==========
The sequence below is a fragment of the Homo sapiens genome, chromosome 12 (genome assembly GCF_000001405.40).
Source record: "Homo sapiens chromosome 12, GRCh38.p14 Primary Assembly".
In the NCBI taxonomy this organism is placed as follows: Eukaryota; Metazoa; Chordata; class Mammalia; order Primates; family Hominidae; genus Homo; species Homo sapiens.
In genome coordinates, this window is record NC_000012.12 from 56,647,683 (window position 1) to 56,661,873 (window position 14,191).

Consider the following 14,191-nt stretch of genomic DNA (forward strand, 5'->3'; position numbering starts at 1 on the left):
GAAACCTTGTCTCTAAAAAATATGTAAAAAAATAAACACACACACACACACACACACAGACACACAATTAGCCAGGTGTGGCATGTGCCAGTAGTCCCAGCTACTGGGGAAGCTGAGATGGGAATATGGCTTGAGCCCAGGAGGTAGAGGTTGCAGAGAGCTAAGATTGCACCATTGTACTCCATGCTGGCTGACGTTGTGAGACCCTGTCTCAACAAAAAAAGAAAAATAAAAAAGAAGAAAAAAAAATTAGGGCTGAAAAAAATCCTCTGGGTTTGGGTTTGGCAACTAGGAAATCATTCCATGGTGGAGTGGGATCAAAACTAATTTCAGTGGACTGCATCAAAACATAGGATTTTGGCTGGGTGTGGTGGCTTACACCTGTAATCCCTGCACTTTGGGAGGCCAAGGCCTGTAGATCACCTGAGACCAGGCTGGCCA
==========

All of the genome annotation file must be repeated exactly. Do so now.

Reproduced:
The sequence below is a fragment of the Homo sapiens genome, chromosome 12 (genome assembly GCF_000001405.40).
Source record: "Homo sapiens chromosome 12, GRCh38.p14 Primary Assembly".
In the NCBI taxonomy this organism is placed as follows: Eukaryota; Metazoa; Chordata; class Mammalia; order Primates; family Hominidae; genus Homo; species Homo sapiens.
In genome coordinates, this window is record NC_000012.12 from 56,647,683 (window position 1) to 56,661,873 (window position 14,191).

Consider the following 14,191-nt stretch of genomic DNA (forward strand, 5'->3'; position numbering starts at 1 on the left):
GAAACCTTGTCTCTAAAAAATATGTAAAAAAATAAACACACACACACACACACACACAGACACACAATTAGCCAGGTGTGGCATGTGCCAGTAGTCCCAGCTACTGGGGAAGCTGAGATGGGAATATGGCTTGAGCCCAGGAGGTAGAGGTTGCAGAGAGCTAAGATTGCACCATTGTACTCCATGCTGGCTGACGTTGTGAGACCCTGTCTCAACAAAAAAAGAAAAATAAAAAAGAAGAAAAAAAAATTAGGGCTGAAAAAAATCCTCTGGGTTTGGGTTTGGCAACTAGGAAATCATTCCATGGTGGAGTGGGATCAAAACTAATTTCAGTGGACTGCATCAAAACATAGGATTTTGGCTGGGTGTGGTGGCTTACACCTGTAATCCCTGCACTTTGGGAGGCCAAGGCCTGTAGATCACCTGAGACCAGGCTGGCCA